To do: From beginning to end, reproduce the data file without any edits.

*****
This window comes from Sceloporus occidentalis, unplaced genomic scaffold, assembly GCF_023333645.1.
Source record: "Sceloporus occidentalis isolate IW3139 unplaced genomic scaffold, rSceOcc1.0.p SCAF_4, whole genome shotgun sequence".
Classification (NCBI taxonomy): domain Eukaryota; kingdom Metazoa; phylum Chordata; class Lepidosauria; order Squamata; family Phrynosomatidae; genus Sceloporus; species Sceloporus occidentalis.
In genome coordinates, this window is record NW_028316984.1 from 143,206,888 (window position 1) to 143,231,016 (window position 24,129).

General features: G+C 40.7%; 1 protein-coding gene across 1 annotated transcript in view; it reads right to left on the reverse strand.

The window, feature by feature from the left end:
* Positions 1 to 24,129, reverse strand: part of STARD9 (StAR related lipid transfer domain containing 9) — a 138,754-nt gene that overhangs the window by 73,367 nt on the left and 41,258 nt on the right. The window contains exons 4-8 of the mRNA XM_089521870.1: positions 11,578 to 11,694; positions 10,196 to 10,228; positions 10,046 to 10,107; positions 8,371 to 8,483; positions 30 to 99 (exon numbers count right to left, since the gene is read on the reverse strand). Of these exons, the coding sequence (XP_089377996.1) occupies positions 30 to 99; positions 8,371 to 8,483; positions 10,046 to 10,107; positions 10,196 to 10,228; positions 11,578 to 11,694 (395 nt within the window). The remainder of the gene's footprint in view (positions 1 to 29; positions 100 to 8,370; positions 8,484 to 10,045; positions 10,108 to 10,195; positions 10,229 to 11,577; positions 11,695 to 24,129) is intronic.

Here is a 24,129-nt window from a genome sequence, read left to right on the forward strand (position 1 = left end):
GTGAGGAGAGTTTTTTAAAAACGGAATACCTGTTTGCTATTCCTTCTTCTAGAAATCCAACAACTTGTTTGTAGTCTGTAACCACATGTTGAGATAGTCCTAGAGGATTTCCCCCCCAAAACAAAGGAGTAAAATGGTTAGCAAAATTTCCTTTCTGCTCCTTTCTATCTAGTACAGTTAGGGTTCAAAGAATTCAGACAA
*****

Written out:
This window comes from Sceloporus occidentalis, unplaced genomic scaffold, assembly GCF_023333645.1.
Source record: "Sceloporus occidentalis isolate IW3139 unplaced genomic scaffold, rSceOcc1.0.p SCAF_4, whole genome shotgun sequence".
Classification (NCBI taxonomy): domain Eukaryota; kingdom Metazoa; phylum Chordata; class Lepidosauria; order Squamata; family Phrynosomatidae; genus Sceloporus; species Sceloporus occidentalis.
In genome coordinates, this window is record NW_028316984.1 from 143,206,888 (window position 1) to 143,231,016 (window position 24,129).

General features: G+C 40.7%; 1 protein-coding gene across 1 annotated transcript in view; it reads right to left on the reverse strand.

The window, feature by feature from the left end:
* Positions 1 to 24,129, reverse strand: part of STARD9 (StAR related lipid transfer domain containing 9) — a 138,754-nt gene that overhangs the window by 73,367 nt on the left and 41,258 nt on the right. The window contains exons 4-8 of the mRNA XM_089521870.1: positions 11,578 to 11,694; positions 10,196 to 10,228; positions 10,046 to 10,107; positions 8,371 to 8,483; positions 30 to 99 (exon numbers count right to left, since the gene is read on the reverse strand). Of these exons, the coding sequence (XP_089377996.1) occupies positions 30 to 99; positions 8,371 to 8,483; positions 10,046 to 10,107; positions 10,196 to 10,228; positions 11,578 to 11,694 (395 nt within the window). The remainder of the gene's footprint in view (positions 1 to 29; positions 100 to 8,370; positions 8,484 to 10,045; positions 10,108 to 10,195; positions 10,229 to 11,577; positions 11,695 to 24,129) is intronic.

Here is a 24,129-nt window from a genome sequence, read left to right on the forward strand (position 1 = left end):
GTGAGGAGAGTTTTTTAAAAACGGAATACCTGTTTGCTATTCCTTCTTCTAGAAATCCAACAACTTGTTTGTAGTCTGTAACCACATGTTGAGATAGTCCTAGAGGATTTCCCCCCCAAAACAAAGGAGTAAAATGGTTAGCAAAATTTCCTTTCTGCTCCTTTCTATCTAGTACAGTTAGGGTTCAAAGAATTCAGACAA